is insane…

Posted on Wednesday 28 March 2012

Risk/Benefit Ratio for Further Expanding Bipolar Disorder
Psychiatric Times
By Allen Frances, MD
March 27, 2012

… Across the board, DSM-5 proposals consistently fail on 4 counts:
  1. their exclusive emphasis on eliminating missed diagnosis with a concomitant lack of concern about false positive over-diagnosis;
  2. their neglect of risks when considering benefits;
  3. their indifference to historical expectations regarding reliability,
  4. the lack of empirical support for suggestions that can have profound real life consequences.
There has been a doubling in the ratio of bipolar to unipolar depression since DSM-IV. Some of this growth was the anticipated result of our introducing Bipolar II as a new diagnosis in DSM-IV. Some was caused by massive drug company marketing with resulting loose diagnostic and prescription habits—especially in primary care practice. DSM-5 should be promoting more careful diagnosis of Bipolar Disorder, not a further reckless expansion.
Dr. Frances’ recent post concerns a further loosening of criteria for the diagnosis of Bipolar Disorder by the DSM-5 Task Force [criteria that are already to loose]. He quotes a thoughtful analysis by Professor Mark Zimmerman of Brown University. Frances ends with an equally thoughtful list of four consistent mistakes made by the DSM-5 Task Force. This time, uncharacteristically, Dr. Frances presents us with an incomplete listing. He left out one:
5.  if a change results in more medication, they support it if at all possible.
I’m of course being facetious. Dr. Frances’ list is fine, actually an excellent synopsis, but it just avoids a direct confrontation of the problem that’s implied in all of our criticisms – including Cosgrove’s and Krimsky’s recent article about COI – the DSM-5 Task force is in the pocket of the pharmaceutical industry, whether they know it or not. It actually feels good to say that directly, so I’ll say it again, the DSM-5 Task force is in the pocket of the pharmaceutical industry, whether they know it or not. That last part is an important piece, whether they know it or not.

I doubt that members of the Task Force would admit the truth of my number 5. if asked, or even to themselves. They just find themselves following that path over and over. I expect it’s downright Freudian, as in unconscious. Maybe a better term would be Harry Stack Sullivan’s term, "selective inattention." They just don’t notice that it’s happening. To admit the truth of number 5. would be personally painful, so the mind just goes around full awareness. Each of the changes has a rationalization attached that they believe. And if any of them were to read this, they would likely say, "See, those psychoanalysts make up stuff like that all the time" without giving it much thought.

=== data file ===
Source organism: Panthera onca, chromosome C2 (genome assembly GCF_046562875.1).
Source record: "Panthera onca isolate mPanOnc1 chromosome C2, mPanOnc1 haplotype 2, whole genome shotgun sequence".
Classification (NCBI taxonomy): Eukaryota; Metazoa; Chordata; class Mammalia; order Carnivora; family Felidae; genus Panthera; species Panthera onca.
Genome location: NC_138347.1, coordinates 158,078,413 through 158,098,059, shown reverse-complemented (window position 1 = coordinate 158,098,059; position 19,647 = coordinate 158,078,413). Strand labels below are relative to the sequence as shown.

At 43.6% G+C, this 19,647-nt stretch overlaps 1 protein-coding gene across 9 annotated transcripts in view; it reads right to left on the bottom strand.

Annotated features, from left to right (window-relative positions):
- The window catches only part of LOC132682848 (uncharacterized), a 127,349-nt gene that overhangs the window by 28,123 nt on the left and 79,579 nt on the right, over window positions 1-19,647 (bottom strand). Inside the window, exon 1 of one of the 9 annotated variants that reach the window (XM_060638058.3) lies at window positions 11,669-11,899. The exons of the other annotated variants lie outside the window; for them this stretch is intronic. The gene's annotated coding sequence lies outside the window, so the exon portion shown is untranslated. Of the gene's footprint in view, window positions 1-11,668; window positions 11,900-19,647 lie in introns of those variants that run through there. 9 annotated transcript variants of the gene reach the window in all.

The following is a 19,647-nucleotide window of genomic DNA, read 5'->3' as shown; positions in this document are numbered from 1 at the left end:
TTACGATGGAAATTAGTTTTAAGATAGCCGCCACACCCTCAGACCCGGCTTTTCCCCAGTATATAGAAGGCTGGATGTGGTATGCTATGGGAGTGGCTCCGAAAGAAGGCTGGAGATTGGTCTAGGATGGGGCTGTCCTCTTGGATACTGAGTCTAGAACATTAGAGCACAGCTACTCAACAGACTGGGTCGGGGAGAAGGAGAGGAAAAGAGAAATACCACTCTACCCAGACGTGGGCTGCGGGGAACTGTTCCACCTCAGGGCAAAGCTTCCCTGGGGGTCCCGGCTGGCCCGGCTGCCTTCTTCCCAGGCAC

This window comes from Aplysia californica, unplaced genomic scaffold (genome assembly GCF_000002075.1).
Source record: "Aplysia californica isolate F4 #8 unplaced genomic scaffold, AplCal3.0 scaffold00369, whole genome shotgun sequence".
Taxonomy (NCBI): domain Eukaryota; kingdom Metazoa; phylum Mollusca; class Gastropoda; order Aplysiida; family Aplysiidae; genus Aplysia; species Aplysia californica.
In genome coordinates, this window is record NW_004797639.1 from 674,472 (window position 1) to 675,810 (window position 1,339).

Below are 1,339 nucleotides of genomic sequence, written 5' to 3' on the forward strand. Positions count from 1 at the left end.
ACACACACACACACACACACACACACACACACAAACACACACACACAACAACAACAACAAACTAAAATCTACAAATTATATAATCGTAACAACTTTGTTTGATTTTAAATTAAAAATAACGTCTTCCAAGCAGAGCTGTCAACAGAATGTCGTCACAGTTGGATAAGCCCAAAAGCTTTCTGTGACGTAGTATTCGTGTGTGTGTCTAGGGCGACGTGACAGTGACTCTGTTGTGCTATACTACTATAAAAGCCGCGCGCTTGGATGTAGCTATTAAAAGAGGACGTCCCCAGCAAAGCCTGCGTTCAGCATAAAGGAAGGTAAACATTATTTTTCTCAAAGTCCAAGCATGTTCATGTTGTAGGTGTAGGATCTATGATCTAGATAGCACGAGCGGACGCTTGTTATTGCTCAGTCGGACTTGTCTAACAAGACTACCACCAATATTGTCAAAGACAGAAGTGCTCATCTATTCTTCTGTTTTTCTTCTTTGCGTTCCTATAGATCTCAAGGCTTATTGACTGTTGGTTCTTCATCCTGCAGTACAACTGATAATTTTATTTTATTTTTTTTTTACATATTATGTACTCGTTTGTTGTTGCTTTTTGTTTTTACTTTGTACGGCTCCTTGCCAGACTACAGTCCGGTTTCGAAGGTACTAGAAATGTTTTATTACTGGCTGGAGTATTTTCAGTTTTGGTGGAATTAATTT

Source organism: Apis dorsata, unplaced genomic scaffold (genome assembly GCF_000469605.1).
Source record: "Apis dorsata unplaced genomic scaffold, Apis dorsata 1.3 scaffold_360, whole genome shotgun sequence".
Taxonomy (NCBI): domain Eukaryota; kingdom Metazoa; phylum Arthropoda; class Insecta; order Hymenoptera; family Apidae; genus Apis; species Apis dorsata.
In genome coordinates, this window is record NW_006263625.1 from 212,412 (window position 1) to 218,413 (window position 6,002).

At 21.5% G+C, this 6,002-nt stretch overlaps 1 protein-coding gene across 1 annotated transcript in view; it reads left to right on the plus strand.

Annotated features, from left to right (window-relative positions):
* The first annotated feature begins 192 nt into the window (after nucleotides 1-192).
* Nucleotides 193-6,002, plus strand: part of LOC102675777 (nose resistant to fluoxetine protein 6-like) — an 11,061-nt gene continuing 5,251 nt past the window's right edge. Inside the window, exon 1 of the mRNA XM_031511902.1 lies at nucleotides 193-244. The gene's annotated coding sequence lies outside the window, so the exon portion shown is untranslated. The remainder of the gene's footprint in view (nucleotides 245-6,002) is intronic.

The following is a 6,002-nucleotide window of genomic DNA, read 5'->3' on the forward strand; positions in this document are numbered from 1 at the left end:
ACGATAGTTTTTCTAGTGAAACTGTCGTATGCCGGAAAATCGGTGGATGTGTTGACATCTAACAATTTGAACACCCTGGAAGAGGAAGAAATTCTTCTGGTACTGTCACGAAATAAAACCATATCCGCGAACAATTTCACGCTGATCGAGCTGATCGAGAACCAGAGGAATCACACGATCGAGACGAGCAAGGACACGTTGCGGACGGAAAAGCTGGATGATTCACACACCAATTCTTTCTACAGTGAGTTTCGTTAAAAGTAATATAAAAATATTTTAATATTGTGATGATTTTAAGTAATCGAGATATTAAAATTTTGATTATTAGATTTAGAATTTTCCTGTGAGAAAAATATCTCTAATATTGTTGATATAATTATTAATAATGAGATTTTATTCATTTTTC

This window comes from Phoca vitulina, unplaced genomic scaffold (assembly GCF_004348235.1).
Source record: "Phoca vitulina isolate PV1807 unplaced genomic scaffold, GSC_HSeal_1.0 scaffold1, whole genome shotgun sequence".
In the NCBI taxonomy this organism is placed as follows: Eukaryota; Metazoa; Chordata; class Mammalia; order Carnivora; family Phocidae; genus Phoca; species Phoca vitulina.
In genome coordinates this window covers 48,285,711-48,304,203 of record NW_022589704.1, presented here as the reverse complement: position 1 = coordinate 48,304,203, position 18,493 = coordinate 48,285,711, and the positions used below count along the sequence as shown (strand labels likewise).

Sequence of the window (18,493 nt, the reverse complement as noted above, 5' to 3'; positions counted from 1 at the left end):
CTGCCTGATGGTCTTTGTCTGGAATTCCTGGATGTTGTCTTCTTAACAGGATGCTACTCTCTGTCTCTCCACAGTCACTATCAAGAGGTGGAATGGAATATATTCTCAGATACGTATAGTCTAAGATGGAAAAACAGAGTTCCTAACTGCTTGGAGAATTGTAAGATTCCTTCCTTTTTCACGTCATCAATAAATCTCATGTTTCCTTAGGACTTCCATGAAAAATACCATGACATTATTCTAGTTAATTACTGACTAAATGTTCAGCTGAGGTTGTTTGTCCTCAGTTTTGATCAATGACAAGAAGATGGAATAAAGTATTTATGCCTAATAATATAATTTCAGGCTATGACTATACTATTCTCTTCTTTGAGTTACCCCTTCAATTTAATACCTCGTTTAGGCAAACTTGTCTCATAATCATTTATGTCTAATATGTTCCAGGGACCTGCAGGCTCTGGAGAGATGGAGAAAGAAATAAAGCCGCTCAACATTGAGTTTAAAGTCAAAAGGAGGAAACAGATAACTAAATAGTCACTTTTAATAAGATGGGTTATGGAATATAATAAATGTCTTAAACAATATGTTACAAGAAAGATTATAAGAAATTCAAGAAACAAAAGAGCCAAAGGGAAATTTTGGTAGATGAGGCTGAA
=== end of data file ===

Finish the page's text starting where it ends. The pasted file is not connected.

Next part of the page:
But that’s the way my mind and the minds of the people I’m around work. When I write a prescription I don’t really want to write, I always have my reason, but there’s a discomfort. One has to learn to catch that discomfort before it evaporates, because if you don’t, you’ll develop a pattern of overlooking it, and do the same not right thing again and again. We’re told that if we insisted on having a Task Force without drug company connections, we wouldn’t have any experts at all. The obvious response would be to forget the revision altogether until that situation is rectified – because if that’s true, we already don’t have any experts. People who do the Frances four and the 1boringoldman number 5. aren’t running on expertise in the first place.

In the Voir Dire process in a courtroom, opposing lawyers don’t get to pick the jurors they want, they only get to eliminate the jurors they think are biased against their case. Maybe that’s the way we ought to pick our Task Force. And if a fair group can’t be found, there’s no real trial to be had. So move the trial or declare a mistrial. Barreling ahead just isn’t a reasonable option. If you think about it, the notion that we have to have a biased group is in·sane…
  1.  
    March 28, 2012 | 4:41 PM
     

    What makes the bipolar diagnosis so captivating is that not wanting to take what you’re prescribed is another “symptom” of your “illness”. It’s cruel. And every little oddity or non-oddity that is something other than evidence that the patient is fully embracing the bipolar diagnosis and medication for life as the answer is a “symptom”.

    It has long been my understanding that the “pressured speech” of a manic episode is so intense and relentless that it’s difficult for the best actors to imitate. Now, it appears that speaking quickly is “pressured speech” which makes almost everyone in Manhattan bipolar.

    Any statement of disagreement with psychiatrists and their minions can be labeled “grandiose” even when it’s a simple statement of fact that contradicts the conclusions of mental health professionals who think they’ve summed you up in 15 minutes.

    And PTSD has all but disappeared because, I think, it is primarily pscyhological and moral. Once you’be been diagnosed as Bipolar II, talk of hyper-vigilance and triggers is “tangential” because all the patient needs to know is that he/she is “bipolar” and needs to stay on medication for life. The field has become “mindless” indeed. And cruel. And toxic. And incapacitating.

    For people who are genuinely manic-depressive, there may be much good in proper medication at times, in the right measure; but still people with a severe mental illness also suffer from other problems that should be dealt with in their own right and not explained away as another symptom.

Sorry, the comment form is closed at this time.